4. Many cyclists do not want to cause conflict with either motorists or pedestrians. On pavement shared cycle paths often cause such conflict, especially where the path narrows and has to cope with obstacles. Hence such cyclists will stick to the road.

 

5. Cycle paths are not routinely cleared, swept or de-iced in winter. Therefore many cyclists prefer to cycle on the road with a better surface.

 

Your point about the majority of cyclists thinking that red lights and one way streets do not apply to them is rather a sweeping generalisation. I could equally say that at most points that traffic lights change to red then I will see one or two cars going through on red. This has everything to do with how we all respect the road, both cyclists and motorists. I am totally in support of the police taking firm action on anyone who goes through a red light.

 

Equally the amount of action should be proportional to the danger created. A person on a bike going through a red light is far less of a danger than a motor vehicle going through a red light. Both the mass of the vehicle and its speed is far higher than the bike. I think that your concern should also be proportional to the risk created to the public. Transport for London did some research on Red Light Running and found that most accidents were caused by cars and motor bikes running red lights. When they do so they tend to do so at the beginning of the red phase by maintaining their speed when they pass the lights just changed to red, whereas most cyclists running red lights do so very tentatively and at about 5 mph during the red light phase and often at the very end of the phase in order to get some distance from surrounding traffic.

 

Therefore as a risk to the general public cycle red-light running is less than motorist red light running.

 

But this does not justify red-light running in any circumstances.

 

One-way streets are similar. It is notable that in Portsmouth where they have 20 mph on all roads except arterial roads, they are now making all 20 mph one way streets two-way for cyclists. This is also the case in Hilden.

 

Your comment about Bristol is interesting. Especially as I went to school in Bristol and was recently down there at the request of the 20's Plenty For Bristol campaign. The City Council already has plans for 1/3 of residential roads to be 20 mph and this is likely to be extended across the whole authority.

 

It is interesting that your impression is that there is no cycle red light running in Bristol. This seems to disagree with what some Bristol motorists think.

 

I take your comments about Dresden and cars slowing down at 20 mph (30 kph) signs. We are moving that way in Britain and motorists are showing increasing compliance with speed limits as time goes by.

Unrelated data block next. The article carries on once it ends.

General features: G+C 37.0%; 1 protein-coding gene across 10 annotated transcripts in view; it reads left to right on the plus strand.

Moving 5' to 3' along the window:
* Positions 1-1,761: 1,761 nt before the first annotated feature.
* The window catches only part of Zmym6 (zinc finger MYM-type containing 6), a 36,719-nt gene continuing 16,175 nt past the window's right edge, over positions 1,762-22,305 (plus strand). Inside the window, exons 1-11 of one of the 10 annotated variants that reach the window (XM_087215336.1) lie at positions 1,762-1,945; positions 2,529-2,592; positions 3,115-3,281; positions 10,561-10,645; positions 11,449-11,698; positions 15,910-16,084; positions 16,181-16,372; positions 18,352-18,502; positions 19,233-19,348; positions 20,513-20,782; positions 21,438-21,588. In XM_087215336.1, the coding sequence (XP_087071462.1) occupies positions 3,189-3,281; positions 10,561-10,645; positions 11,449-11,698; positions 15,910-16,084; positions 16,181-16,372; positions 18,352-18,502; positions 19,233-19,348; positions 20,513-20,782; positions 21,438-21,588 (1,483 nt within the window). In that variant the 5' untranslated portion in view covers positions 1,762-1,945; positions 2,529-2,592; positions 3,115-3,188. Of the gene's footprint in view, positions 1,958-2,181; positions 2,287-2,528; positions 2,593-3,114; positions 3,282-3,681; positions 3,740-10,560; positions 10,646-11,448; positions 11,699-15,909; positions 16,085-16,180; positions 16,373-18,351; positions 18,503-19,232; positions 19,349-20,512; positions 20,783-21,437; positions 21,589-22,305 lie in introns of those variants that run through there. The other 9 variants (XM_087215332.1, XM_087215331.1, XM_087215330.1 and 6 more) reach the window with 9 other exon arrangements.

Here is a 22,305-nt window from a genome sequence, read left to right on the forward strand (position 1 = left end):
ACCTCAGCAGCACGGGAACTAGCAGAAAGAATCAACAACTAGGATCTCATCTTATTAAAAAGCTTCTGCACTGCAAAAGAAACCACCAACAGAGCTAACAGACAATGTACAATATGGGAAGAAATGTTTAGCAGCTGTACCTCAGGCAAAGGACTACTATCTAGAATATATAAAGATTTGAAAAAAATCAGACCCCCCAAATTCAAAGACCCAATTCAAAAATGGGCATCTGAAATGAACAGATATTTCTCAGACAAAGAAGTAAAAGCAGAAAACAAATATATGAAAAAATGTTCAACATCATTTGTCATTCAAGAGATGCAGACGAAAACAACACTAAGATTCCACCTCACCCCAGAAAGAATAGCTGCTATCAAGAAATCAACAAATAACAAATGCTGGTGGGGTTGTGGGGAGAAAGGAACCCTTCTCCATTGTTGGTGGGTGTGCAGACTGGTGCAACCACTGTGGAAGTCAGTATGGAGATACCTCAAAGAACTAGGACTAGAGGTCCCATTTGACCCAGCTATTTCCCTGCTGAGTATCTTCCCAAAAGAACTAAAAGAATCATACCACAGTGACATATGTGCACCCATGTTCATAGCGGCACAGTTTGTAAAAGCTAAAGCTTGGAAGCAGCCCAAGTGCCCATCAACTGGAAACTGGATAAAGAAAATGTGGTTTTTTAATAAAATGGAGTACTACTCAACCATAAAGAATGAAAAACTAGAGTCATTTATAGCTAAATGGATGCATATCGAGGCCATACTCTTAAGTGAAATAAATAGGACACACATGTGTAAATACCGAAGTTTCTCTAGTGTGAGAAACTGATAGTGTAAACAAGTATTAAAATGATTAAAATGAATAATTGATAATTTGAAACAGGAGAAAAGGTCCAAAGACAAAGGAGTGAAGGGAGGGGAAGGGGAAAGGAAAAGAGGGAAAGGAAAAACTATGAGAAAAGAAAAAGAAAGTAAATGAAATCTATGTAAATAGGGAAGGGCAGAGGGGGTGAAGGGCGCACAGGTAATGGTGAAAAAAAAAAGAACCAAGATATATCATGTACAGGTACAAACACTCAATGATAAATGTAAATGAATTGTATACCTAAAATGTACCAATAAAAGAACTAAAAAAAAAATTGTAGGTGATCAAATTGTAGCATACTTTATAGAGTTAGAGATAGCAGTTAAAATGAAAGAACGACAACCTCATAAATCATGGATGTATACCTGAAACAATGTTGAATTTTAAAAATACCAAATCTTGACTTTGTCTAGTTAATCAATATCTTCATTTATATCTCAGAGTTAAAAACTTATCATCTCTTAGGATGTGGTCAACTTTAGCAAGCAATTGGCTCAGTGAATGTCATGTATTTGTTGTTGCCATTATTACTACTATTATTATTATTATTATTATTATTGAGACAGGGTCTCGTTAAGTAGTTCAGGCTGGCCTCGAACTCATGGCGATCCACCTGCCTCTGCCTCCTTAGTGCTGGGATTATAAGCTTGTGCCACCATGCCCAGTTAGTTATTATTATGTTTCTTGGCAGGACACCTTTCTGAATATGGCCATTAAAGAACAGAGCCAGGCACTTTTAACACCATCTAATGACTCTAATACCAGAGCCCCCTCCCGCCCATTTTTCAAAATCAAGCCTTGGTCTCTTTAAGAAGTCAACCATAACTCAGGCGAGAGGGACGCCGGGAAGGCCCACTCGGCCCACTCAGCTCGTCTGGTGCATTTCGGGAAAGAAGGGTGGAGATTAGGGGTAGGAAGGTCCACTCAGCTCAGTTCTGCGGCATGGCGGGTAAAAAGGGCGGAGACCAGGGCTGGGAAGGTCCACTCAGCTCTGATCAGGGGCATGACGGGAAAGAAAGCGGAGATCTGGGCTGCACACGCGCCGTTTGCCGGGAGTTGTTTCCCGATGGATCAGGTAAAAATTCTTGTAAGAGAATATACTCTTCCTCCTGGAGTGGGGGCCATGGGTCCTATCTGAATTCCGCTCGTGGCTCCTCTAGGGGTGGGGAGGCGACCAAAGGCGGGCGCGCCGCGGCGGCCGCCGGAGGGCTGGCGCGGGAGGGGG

Finally, I would defend my replies for focussing on safety and security. The debate is not about whether its best to cycle or drive. Or whether there is bad cycling or bad driving.

 

The truth is that it is often the pedestrian who dies. And so often the pedestrian dies because the sheer "pace" of motor vehicles on our urban and residential roads is too high.

 

I welcome the fact that you and Bill and fatshaft and many others on this forum are in favour of 20 mph speed limits for so many of our residential roads for which it is clearly suitable. Here we are in common agreement.

 

The arguments and debate about such as Long lane should be recognised for the distraction which it is. The guidance for setting speed limits allow the Traffic Authority to set 30 mph or 40 mph speed limits wherever it feels that this is appropriate. It can decide the most appropriate speed limit for such roads as Long Lane.

 

At the same time we should recognise the fact that setting a speed limit too low may at best increase your journey slightly and at worst get you to the end of the next traffic queue a little later. Whilst on the other hand, setting a speed limit too high may discourage walking and cycling, increase noise, increase accident rates and even kill or maim.

 

I therefore think that if as a community we are to get speed limits wrong then maybe it is better to err on the side of slower rather than faster.

 

 

And thanks to anyone who has got this far in the post.

 

Best regards

 

 

Rod

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Personally it would be a great success if we could get people to adhere to the 30 mph speed limit, never mind reducing it to 20 mph. When I correctly drive at the 30mph limit I get other motorists right up my bumper, try and overtake at inappropriate places....and some even gesture...and not with a sign of friendly greating.

 

It is interesting that in Germany as Baz pointed out, in the build up areas drivers do drive slowly, mind you given speed limits are higher elsewhere on their roads I guess they see it as give and take...driving at 17mph is OK...and actually quite pleasant when you know that in a short while you can be on certain sections of autobahn doing 140mph...or even faster.

 

Road design has much to do with people's desire to speed, lay block paviours instead of tarmac, remove pavements and stick street furniture in odd places soon seems to calm traffic down.